I have a great love of poetry and write in all styles and genres.

I enjoy reading Fantasy, Horror, Thrillers, and Mysteries. A few of my favorite authors are Patrick Rothfuss, J. R. R. Tolkien, Stephen King, Terry Brooks, Justin Cronin, Neil Gaiman, J. K. Rowling, and many others.

I edit under my name and publish my own writing under the name Daron Shea Casey (dscasey).

Do You Review? Calling all Bloggers!

typewriter 1Hey guys!  We’re starting to get things in order for the new year and we’re looking for fresh, new reviewers!  Do you have a blog? Do you love to read horror or dark fiction?

We’re selecting only the most interesting and active people for this opportunity. If you’re interested, please comment and let us know.

We are also looking for bloggers who are looking for authors to do interviews or guest blogs. Are you looking to increase traffic to your site? Give us a shout in comments and we’ll hook you up with one of our fantastic authors!

A year in review (2016) – by Lisa Vasquez

This year has been amazing. Stitched Smile Publications has accomplished so many things and the best part about it is it was all accomplished together.

We’re a small, independent house. We knew going in we weren’t going to be rich and that’s a good thing because being rich wasn’t the goal of Stitched Smile Publications. The goal was to “change the face of the industry” and to “unleash the voices” of our authors.

There have been growing pains, but at the end of the day … or year … I can say we have grown into a company I’m proud to call my family.

THE GENESIS
January 6, 2016 – Stitched Smile Publications was born. Through a 12-hour, grueling “launch party” on Facebook, we emerged with a rebel yell. Our first publications were received well. More than well. We were embraced, and people began talking about us.

CREATING AN IMPRINT
SSP did something unique and it turned out to be a goldmine because we’ve acquired a staff that is professional, educated, experienced, and well-rounded. While some have come and gone for their own personal reasons, there’s not one person still in the company who doesn’t have a hand in the daily operations of Stitched Smile Publications. I’ve said from the beginning, if someone stays, it is because they want to be here. If they leave it’s because they have fulfilled whatever journey they came here for. No matter what happens, the imprint of our company will be in them wherever they go. And for those who stay? They give back in so many ways, from becoming mentors and taking on a leadership role with the VIP authors to adding “illustrator” as well as “author” to their resume.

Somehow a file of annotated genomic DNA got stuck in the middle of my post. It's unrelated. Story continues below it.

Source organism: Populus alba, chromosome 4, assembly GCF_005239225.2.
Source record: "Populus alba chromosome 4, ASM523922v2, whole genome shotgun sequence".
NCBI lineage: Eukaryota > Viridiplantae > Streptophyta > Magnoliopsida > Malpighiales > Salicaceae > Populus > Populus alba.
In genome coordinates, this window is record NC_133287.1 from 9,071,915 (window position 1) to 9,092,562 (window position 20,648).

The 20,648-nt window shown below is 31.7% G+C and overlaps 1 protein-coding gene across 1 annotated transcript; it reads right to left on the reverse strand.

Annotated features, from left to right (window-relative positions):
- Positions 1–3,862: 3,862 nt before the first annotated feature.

This truly is … The House That Stitch Built. Brick by brick, word by word.

DEFYING OBSTACLES
I feel the most important aspect of our family is how many close friendships have been forged. Despite adversity, jealousy, and negativity, the core members of our publishing house have remained “stitched together”. What that means is we fight for what we believe is the reason we’re here: To tell stories, to make important changes in the industry, to educate, develop, and motivate new writers. We have cultivated an environment where authors feel encouraged, get the support they need, and have fun doing it.

REPUTATION FOR QUALITY AND EXCELLENCE
In less than a year, we’ve created a reputation for quality and excellence. We’ve raised the standard for how serious authors are treated and in return given them a voice … not only in their writing but in how their company is run.

We don’t believe we have to put others down or perpetuate unprofessional rivalries to make us look better. In fact, that was one of the reasons Stitched Smile Publications was created. Authors were caught in between publishers who felt it was OK to participate in drama, slander, name-calling, and other unprofessional behavior. We’ve seen the negativity and we’ve rejected it. If you have time to post things on social media, it should be things that uplift our author’s work.

That’s what we believe.

THE CREAM RISES TO THE TOP
Am I painting a Norman Rockwell picture for you? Well, it’s definitely not all a rose colored view. Like all businesses and relationships, there are strains and fallouts. With so many personalities, especially when dealing with individuals adept in expression, it is never happy-go-lucky, shiny-happy-people, day in and day out.

It’s the strife which strengthens the bond. It’s the common vision and passion for what matters keeping our eyes on the future.

Without further ado – I’d love to share with you our year in review.

 

“This Anthology, is dark, twisted, sick, and some what erotically perverse at times, and I LOVED IT. An excellent collection of short horror stories that will have you turning on a light in the night. If you love your stories creepy, and scary, do not miss this!”  – Amazon Review of “The Voices Within”